So you compared him to Augustus, and Augustus was a great one for changing his name. And the first emperor is very similar. His birth name seems to have been the Zhong, which Dominic, as you'll know, of course, means kind of upright or proper, correct, yeah.


Righteous or implication of rectitude there, Tom, for people who are real linguistic scholars, I think.


Yes, exactly. So, and he is the son of the king of Qin and a concubine. And within decades of his death, you're starting to get hostile confucian traditions that says that his father had been a hostage, which I guess is entirely plausible, you know, when he was a young man and that while he was hostage, he had befriended a merchant. And Confucians regard merchants with the utmost contempt.




So this is a terrible thing.


They're in trade. Common.


They're in trade. And this merchant had given one of his concubines to the future king of Chin, and this concubine will be his mother, although there are much later, again, very hostile confucian traditions, to go a step further and say that actually the king of Qin was the son of this merchant and his concubine and therefore was entirely legitimate. So you can see there a kind of deliberate attempt to try and blacken him. So he becomes king of Qin in 246 BC. He's only 13, so still very young, and he is heir to this very, very kind of formidable state. We compared it earlier to Rome or to the Macedon of Philip II and Alexander that conquers the greek states. They have a very, very militaristic cast of mind, almost kind of spartan level of toughness, very advanced technologically. So they've developed particularly lethal brand of crossbow. They have these huge, well trained armies. Anyone who has seen hero will remember the incredible scene where the earth shakes as the, the army of the Qin approaches. And so already only four years after Zhang has been born, in 255, the Qin have embarked on their process of conquest.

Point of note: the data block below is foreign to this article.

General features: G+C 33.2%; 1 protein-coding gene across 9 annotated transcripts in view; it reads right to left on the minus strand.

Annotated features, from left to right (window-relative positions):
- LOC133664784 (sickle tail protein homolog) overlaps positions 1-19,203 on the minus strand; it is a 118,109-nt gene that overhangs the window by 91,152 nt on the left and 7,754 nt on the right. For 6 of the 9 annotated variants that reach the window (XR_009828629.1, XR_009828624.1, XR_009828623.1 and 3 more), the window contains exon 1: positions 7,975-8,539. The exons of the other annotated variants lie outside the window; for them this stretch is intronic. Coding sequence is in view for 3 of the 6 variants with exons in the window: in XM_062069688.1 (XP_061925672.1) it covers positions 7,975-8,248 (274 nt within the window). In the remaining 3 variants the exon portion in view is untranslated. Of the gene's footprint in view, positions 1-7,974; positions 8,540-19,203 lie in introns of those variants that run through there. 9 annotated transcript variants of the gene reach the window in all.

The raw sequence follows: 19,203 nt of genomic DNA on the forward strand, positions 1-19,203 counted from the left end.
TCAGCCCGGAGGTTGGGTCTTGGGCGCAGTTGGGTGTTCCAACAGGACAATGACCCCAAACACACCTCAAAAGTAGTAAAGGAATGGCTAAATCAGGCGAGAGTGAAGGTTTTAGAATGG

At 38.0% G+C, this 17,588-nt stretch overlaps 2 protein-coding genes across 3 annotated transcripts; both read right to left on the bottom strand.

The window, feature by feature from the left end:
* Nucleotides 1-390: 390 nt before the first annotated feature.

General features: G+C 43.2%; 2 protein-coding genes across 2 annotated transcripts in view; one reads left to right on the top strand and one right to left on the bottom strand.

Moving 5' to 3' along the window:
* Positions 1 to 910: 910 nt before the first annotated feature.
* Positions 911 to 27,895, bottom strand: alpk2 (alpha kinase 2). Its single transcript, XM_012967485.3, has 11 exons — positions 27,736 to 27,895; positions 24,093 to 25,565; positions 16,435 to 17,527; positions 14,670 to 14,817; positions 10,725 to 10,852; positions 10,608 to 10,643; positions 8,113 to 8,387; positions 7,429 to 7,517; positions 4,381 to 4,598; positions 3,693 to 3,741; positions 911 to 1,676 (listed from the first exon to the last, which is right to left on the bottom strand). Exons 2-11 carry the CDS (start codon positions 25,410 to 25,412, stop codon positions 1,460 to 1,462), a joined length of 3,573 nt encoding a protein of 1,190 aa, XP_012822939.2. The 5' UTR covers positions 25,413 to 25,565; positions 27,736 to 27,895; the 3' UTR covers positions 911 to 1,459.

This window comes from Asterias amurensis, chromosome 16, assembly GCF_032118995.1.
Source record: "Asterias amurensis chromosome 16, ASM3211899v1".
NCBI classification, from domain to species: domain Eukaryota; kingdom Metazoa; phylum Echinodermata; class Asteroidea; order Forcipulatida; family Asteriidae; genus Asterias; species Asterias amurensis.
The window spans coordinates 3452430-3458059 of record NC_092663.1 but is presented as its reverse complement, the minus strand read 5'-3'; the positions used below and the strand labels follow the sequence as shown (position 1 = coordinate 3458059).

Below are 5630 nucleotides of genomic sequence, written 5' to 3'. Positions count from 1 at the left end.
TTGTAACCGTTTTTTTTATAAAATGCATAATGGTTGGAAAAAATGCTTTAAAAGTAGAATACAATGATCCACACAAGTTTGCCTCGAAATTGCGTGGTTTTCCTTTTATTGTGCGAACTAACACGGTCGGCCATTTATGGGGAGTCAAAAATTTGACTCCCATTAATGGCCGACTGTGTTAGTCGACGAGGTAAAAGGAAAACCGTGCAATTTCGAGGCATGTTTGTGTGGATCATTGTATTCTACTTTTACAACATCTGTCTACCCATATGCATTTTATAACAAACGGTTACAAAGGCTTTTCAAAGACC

And specifically they have targeted what remains of the patrimony of the Zhu dynasty. So this very, very ancient, highly respected dynasty that had existed for centuries and centuries before, and the Qin have marched in and have extinguished them. And so they're very menacing from a kind of military point of view, but they are also very menacing if you are a Confucian from an ideological point of view, because they have a prospectus for rule that deliberately contradicts the assumptions of Confucius. And this idea that beneficence and just performing the correct rituals and so on will be enough to generate harmony. And it's basically a totalitarian understanding of how states should be organized. And it's been propagated in the fourth century. So the century before, the future first emperor is born by a guy called Shang. Lord Shang, yeah. And he explicitly condemns confucian virtues as being parasitical. So the things that he condemns are rites and music, odes and history, moral culture and virtue, filial piety and brotherly love, sincerity and faith, benevolence and righteousness, criticism of the army and being ashamed of fighting. All of these are condemned as weaknesses.


So very spartan. Yeah, it is very spartan. And actually, Owen, Tom, it reminds me, you did that wonderful episode at the beginning of the year, chilling episode about the ideology of Nazism and the Nazis sense of right and wrong and, you know, the contempt for being ashamed of fighting, for being weak, for being soft, all of that kind of stuff. I mean, there are some pretty chilling 20th century parallels there.




And of course, the Nazis were inspired by the Spartans, and I think that people may recognize the extent to which there are parallels between the current chinese state and this kind of ideal that is being spelt out by Lord Shang in the fourth century BC. So essentially, the tendrils of the state, Shang thinks, should reach into kind of every household. So every household has to be registered, which in turn makes it easy to get taxes from them, to oblige people, to do military service, to do forced labor. And you have these kind of pyramidal structure of magistrates who are responsible for communities and then higher magistrates and so on, right the way up to the figure of the king himself. And this structure, Shang says, is to be enforced with very, very brutal laws. And that essentially, he says, a king who is not brutal in maintaining the law is letting his people down. A king who is kind is letting the state go to waste. And this feeds into, on the military level, a sense that, say, head harvesting is the measure of a man. The more heads that a soldier can collect, the higher he will be promoted.